Richelet says that Roots-Up is also working with farmers to improve the local soil, concentrating on intercropping, composting, mulching, and perennial plants planting. The whole region of Amhara is very affected by soil erosion. Yet, soil is the basis of every food system. In Ethiopia, erosion is affecting farmers' yields and nutrition, increasing the risk of food insecurity and accelerating the loss of biodiversity. A healthy soil naturally enriched with compost and covered with mulch encourages living organisms to spread and improve soil structure. A well-structured soil remains resistant, fertile and productive in the long run. It also plays a major role in carbon storage, hence the importance to use minimal tillage.
“This type of intervention is still in the minority in the rural development projects because we usually expect to have quick results. So most of the programs give synthetic fertilizers for faster plants' growth and higher yields. However, those agricultural inputs are economically and environmentally not sustainable for Ethiopian smallholders. Once the program finishes and those fertilizers loose their gratuity, farmers find themselves in an inextricable situation since their soil's fertility relies on these inputs but they cannot afford to pay for them, forcing them to go into debt,” says Richelet.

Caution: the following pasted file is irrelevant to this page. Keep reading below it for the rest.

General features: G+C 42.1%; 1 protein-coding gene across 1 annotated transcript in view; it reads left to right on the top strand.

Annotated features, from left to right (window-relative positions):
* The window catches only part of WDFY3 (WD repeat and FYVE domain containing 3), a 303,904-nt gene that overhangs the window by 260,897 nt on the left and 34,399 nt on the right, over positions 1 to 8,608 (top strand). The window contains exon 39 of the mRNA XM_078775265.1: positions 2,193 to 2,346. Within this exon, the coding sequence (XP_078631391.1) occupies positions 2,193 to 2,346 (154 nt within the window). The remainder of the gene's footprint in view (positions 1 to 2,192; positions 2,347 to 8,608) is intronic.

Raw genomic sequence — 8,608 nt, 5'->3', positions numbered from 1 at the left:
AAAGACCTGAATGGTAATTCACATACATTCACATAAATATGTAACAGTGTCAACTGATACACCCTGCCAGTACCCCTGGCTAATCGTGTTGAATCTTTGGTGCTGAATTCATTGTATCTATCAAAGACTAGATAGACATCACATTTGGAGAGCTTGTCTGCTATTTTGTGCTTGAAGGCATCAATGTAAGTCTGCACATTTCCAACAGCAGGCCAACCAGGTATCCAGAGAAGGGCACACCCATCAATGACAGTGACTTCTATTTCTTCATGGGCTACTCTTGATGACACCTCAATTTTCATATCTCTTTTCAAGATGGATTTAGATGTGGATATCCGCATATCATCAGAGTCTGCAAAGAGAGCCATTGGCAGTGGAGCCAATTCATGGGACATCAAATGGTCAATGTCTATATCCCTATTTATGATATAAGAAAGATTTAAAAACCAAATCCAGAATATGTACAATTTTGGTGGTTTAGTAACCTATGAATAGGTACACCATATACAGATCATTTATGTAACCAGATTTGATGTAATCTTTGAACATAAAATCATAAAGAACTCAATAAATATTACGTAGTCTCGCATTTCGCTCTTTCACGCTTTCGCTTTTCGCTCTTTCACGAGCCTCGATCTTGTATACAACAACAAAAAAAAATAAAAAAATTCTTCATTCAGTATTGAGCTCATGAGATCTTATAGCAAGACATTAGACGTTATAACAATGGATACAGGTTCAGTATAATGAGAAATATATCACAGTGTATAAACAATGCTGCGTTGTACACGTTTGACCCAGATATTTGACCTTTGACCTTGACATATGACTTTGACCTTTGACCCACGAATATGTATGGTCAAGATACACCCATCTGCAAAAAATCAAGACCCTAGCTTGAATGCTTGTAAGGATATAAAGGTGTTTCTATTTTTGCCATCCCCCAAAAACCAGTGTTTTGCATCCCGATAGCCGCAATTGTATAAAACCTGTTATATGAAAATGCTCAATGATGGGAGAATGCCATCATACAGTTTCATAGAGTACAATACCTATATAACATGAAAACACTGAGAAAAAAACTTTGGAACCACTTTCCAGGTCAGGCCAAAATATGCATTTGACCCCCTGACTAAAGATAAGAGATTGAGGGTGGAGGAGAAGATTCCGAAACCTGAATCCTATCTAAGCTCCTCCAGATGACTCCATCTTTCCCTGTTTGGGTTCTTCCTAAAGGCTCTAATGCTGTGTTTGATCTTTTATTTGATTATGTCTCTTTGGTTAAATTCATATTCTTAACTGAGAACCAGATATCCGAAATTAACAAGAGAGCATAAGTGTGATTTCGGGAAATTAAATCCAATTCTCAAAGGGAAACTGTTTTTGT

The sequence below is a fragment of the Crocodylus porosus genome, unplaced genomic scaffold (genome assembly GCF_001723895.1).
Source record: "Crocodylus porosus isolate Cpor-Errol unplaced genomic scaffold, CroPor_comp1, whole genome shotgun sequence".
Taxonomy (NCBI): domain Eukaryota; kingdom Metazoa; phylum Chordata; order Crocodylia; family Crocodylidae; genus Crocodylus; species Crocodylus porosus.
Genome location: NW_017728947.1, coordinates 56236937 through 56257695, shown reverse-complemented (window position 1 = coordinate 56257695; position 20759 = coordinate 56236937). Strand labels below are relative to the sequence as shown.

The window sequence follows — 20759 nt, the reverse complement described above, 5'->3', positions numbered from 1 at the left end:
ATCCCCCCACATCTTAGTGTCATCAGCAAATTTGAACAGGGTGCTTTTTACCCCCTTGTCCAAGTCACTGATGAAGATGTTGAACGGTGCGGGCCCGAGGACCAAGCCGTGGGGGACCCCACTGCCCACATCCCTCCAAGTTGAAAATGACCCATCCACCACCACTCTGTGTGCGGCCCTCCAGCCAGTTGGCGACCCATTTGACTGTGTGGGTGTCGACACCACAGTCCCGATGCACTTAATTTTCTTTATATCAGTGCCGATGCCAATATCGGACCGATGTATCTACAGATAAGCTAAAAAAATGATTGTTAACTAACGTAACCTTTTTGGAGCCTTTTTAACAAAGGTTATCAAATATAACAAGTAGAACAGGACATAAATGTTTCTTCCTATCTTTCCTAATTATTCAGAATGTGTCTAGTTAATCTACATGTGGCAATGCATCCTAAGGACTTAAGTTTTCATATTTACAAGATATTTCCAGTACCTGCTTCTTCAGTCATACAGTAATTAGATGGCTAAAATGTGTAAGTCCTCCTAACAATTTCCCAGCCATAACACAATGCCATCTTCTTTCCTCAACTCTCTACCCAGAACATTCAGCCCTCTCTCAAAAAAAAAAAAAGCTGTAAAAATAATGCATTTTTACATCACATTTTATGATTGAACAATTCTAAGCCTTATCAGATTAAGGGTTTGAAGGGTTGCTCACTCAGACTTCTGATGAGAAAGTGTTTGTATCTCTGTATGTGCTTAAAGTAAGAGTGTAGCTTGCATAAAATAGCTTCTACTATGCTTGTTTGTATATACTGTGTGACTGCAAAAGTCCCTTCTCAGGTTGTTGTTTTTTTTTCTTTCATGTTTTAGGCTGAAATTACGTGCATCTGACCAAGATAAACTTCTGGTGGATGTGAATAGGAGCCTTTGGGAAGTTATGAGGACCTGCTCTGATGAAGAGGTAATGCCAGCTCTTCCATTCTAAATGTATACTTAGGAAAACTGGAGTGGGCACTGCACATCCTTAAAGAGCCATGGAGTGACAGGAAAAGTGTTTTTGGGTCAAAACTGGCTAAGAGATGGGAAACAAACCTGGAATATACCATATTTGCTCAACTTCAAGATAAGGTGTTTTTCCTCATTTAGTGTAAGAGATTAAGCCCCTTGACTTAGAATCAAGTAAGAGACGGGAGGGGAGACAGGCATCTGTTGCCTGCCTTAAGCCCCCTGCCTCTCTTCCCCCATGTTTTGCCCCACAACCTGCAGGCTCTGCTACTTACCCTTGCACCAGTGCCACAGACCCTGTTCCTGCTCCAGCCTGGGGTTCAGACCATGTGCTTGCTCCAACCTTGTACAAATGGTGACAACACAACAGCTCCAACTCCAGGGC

Therefore, in order to feed nine billion people in 2050 with almost 70 percent of the population living in the cities, long-term and low-tech solutions for farmers, says Richelet, are essential to reverse the trend of rural depopulation. Appropriate and inexpensive technologies such as dew harvest and soil enrichment can allow farmers to become self-sufficient in daily life and to increase their income.
“Urban agriculture will of course play a major role in food supply but will not be enough to feed everyone, especially in the African cities such as Addis Ababa where the high rate of urbanization is mainly increasing the growth of slums,” says Richelet.
Richelet says that while she believes they are doing good work, many more small-scale projects of this kind are needed to tackle poverty and food insecurity. After Roots-Up completes the construction and organization of the training workshops they have designed, their plan is to implement a sustainable business model with farming families. They will also start selling a second version of the dew collector greenhouse since many farmers are already interested. The funds collected from the sales will help develop a plantation of perennial fruit trees in the region of North Gondar. After two years, the trees will harvest enough fruits to improve farmers' nutrition and increase their income from the sales.
“We cannot impose the same solutions for all the farms. Each family has its specificities and different needs, and we will of course have to adapt to these differences. Regardless, we strongly believe that empowering smallholder farmers is the solution to respond to the challenges of today and tomorrow,” she adds.